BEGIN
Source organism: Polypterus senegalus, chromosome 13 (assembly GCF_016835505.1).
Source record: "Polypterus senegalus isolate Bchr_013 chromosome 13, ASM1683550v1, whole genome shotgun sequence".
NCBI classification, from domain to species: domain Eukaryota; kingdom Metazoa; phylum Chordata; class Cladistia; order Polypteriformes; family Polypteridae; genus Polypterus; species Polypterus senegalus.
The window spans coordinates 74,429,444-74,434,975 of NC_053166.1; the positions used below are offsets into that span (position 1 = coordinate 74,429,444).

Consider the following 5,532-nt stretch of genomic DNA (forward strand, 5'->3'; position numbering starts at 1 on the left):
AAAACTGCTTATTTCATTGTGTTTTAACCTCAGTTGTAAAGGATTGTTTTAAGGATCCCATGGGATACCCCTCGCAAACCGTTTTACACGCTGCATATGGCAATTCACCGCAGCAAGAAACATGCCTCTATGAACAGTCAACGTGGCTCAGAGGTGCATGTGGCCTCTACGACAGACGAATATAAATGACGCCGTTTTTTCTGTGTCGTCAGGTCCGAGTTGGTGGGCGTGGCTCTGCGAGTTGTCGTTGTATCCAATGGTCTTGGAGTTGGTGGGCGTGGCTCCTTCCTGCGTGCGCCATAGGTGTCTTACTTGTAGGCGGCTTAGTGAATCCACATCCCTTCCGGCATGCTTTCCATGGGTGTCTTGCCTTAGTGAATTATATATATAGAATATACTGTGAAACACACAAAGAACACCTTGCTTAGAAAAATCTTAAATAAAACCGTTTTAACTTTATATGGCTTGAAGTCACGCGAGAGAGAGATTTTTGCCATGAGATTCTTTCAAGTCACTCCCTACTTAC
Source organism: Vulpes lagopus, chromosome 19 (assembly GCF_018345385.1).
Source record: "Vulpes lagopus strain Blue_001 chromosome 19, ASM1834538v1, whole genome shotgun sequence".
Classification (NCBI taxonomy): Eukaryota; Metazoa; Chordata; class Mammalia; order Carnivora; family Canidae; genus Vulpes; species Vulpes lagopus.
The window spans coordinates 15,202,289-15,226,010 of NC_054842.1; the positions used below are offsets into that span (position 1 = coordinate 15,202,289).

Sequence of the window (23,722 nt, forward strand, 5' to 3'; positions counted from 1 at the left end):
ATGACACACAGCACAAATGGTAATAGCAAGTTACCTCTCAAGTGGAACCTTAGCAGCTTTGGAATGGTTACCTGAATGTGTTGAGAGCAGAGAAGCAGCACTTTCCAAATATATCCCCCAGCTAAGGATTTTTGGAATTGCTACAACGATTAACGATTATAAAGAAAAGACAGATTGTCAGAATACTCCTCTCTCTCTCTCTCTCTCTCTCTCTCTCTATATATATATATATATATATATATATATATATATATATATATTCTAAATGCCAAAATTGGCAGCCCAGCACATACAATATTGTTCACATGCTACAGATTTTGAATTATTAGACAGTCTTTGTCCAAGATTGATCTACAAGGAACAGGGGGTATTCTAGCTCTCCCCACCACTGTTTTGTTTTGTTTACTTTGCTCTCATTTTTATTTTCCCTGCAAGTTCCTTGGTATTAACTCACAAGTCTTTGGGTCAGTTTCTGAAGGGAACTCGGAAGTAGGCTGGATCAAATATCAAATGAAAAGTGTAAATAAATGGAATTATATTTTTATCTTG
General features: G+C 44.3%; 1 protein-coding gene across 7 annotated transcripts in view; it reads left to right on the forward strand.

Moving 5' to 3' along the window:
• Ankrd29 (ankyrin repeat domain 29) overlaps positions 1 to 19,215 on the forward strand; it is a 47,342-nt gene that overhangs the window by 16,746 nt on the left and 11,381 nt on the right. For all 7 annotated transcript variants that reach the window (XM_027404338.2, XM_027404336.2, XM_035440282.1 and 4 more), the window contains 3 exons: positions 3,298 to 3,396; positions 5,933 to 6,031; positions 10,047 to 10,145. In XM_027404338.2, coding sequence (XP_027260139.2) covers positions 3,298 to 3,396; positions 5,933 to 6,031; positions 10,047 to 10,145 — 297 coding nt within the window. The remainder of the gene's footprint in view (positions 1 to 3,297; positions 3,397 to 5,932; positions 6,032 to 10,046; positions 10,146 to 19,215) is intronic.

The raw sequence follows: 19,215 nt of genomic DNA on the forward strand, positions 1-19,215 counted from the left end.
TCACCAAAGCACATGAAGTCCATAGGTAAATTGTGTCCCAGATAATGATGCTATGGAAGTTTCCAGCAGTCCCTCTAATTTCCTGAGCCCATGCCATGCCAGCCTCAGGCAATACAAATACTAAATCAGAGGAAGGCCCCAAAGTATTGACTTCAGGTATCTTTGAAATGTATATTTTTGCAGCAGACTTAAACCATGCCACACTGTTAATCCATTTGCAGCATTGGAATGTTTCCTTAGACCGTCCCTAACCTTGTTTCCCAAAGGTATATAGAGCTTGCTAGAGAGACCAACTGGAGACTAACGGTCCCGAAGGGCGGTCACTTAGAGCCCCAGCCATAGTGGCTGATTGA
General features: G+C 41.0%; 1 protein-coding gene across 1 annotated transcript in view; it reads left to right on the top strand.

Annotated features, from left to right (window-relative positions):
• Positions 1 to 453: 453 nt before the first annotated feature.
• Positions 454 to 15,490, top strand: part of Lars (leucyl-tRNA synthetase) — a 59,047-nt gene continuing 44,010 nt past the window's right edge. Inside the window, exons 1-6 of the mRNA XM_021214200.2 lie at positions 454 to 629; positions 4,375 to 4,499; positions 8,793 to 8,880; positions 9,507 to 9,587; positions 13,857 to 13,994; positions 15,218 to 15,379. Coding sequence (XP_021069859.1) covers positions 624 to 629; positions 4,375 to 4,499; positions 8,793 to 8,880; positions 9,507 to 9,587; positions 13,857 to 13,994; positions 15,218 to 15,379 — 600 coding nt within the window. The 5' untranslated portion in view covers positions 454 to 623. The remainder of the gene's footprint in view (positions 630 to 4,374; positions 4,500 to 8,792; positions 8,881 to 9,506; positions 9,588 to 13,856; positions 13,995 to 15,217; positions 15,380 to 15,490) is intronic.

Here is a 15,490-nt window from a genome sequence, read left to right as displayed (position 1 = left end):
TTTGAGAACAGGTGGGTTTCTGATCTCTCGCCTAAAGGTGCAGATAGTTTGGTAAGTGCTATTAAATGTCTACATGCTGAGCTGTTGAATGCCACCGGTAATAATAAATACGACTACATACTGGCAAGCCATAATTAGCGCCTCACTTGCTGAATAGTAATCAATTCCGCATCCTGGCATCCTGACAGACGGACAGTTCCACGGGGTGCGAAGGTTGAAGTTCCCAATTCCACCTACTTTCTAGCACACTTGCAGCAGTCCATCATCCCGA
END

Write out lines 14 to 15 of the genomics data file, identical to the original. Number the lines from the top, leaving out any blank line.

Moving 5' to 3' along the window:
• Ankrd29 (ankyrin repeat domain 29) overlaps positions 1 to 19,215 on the forward strand; it is a 47,342-nt gene that overhangs the window by 16,746 nt on the left and 11,381 nt on the right. For all 7 annotated transcript variants that reach the window (XM_027404338.2, XM_027404336.2, XM_035440282.1 and 4 more), the window contains 3 exons: positions 3,298 to 3,396; positions 5,933 to 6,031; positions 10,047 to 10,145. In XM_027404338.2, coding sequence (XP_027260139.2) covers positions 3,298 to 3,396; positions 5,933 to 6,031; positions 10,047 to 10,145 — 297 coding nt within the window. The remainder of the gene's footprint in view (positions 1 to 3,297; positions 3,397 to 5,932; positions 6,032 to 10,046; positions 10,146 to 19,215) is intronic.